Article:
Reviewing Existimatum's Reviews of Reviews: A Public Service

Categories: Film and TV

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As comment-thread haters love to point out, often with the caps lock on, most film critics would prove incapable of creating good movies themselves. Perhaps in honor of that truth, upstart website Existimatum trusts its reviews of movie reviewers' reviews to a most exclusive coterie: people who cannot actually write themselves.

According to an Indiewire interview, Existimatum's Latin-fetishizing mastermind Peter Kern believes he has hatched an objective rubric for ranking and evaluating critics' subjective responses to works of art. For each review reviewed, Kern's system considers the four essential elements of good criticism: "Quality of Writing, Quality of Argument, Spoiler Avoidance, and Presentation." Scores in these individual categories are then crunched together into an aggregate score for that review, which means that, for the Existimatum model, the "presentation" of a critic's ideas -- meaning font size, generally -- is as important as "Quality of Argument."

With such robust mathematical truths to guide it, Existimatum hardly needs written reviews of reviews at all. But it still has them. Here's three, reviewed!.

1. Rochus Pomponius's review of Violet Lucca's Film Comment review of Ender's Game
Existimatum's reviewers obsess over odd and insignificant details, structure their work according to a repetitious formula, and attempt to mimic the punchy, inflated language of the critics' blurbs that turn up in movie ads. Imagine Wesley Willis channeling Peter Travers.

Existimatum critic "Rochus Pomponius" neglects to consider Lucca's arguments or insights, preferring instead to deem her review a "turd" for its violation of Existimatum's cardinal rule of all reviewing: revealing any plot details, even of a 25-year-old science-fiction novel in a thoughtful piece written for a specialty magazine for the most serious of film enthusiasts.

Pomponius begins, "In an effort to not sugar coat this turd, Violet Lucca's 'Review: Ender's Game' doesn't belong on the internet it should be in a disused cesspool [sic]."

There's something oddly affecting about the many infelicities in Pomponius's attempt to set down a coherent thought: the split infinitive, the inability to recognize when one sentence ends and the next begins, the curious and baffling adjective "disused," which is probably supposed to be "diseased." Have you ever attempted to pick up a frozen pea while wearing an oven mitt? That's Pomponius reaching for the right word.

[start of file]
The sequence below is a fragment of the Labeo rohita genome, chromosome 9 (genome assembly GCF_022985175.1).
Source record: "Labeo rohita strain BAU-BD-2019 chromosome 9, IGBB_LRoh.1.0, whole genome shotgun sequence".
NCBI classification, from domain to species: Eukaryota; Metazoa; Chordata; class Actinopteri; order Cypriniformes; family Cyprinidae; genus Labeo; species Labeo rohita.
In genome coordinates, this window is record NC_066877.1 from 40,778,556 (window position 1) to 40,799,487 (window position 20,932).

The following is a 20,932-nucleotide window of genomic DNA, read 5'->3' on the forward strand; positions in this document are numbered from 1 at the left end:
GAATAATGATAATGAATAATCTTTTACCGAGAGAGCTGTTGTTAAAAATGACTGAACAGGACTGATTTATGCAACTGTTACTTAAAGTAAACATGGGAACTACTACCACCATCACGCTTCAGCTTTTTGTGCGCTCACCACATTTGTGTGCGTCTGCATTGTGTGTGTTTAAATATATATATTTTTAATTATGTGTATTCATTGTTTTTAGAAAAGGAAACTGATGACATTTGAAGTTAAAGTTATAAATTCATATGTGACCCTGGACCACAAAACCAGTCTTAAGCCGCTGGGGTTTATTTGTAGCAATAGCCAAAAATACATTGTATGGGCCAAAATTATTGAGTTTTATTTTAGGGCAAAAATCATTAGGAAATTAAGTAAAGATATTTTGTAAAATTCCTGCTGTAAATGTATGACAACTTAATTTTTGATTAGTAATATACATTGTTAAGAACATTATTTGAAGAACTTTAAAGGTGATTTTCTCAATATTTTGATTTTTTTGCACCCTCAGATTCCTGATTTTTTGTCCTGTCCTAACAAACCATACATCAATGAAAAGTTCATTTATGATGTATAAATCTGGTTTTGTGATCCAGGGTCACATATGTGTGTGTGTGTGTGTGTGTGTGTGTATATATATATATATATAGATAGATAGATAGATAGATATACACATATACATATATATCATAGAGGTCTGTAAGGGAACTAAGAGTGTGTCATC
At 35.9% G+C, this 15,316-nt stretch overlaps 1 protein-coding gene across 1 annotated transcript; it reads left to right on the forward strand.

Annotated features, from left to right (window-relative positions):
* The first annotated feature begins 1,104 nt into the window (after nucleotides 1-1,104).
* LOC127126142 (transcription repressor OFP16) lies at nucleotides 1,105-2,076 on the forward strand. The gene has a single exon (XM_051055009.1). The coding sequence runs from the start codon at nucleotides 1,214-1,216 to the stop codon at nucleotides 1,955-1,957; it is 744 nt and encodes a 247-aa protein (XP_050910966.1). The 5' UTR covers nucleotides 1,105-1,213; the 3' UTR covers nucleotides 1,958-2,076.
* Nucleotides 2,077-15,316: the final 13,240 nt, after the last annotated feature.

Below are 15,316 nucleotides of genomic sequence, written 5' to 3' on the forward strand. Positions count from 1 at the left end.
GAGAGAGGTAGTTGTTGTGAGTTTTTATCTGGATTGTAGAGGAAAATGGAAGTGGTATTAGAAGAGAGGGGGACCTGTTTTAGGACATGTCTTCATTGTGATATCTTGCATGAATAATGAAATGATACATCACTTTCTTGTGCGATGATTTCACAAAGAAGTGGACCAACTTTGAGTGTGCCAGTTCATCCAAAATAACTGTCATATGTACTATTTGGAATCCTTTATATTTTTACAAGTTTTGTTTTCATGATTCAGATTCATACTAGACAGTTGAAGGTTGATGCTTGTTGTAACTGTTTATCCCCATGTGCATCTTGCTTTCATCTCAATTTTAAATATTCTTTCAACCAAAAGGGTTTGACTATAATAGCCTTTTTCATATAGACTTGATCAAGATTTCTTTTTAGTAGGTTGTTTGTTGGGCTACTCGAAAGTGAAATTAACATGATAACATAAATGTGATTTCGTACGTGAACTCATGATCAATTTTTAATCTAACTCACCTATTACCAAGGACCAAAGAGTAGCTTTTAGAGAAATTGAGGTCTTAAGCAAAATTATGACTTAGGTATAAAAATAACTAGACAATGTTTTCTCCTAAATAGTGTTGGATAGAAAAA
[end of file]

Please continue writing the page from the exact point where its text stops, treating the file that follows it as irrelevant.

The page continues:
Most of Pomponius's 266-word review is dedicated to restating his or her complaint that Lucca has "spoiled" Gavin Hood and Orson Scott Card's piddling piece of science-fiction entertainment product. There's never any example of what Lucca has spoiled, just as there's no evidence for the claim that her plot summary is "ill-penned" or that her writing is "mediocre." Pomponius awards her 1.5 stars for "Quality of Writing," which suggests that, rubric be damned, no one at Existimatum has worked out a sensible numerical value for "mediocre."

Late in the piece, Pomponius complicates our suspicion that he or she is ancient Rome's village idiot. "Clearly this is an ironic piece of literature meant to parody the amateur reviews that the internet has become filled to the brim with," this critic's critic writes. Is Pomponius referring to Lucca's review or to his or her own? And where exactly is the internet's brim?

Anyway, let's try ranking this one.

Coherence: 0 stars
Engagement with the Critical Ideas Considered in the Review Being Reviewed: 0 stars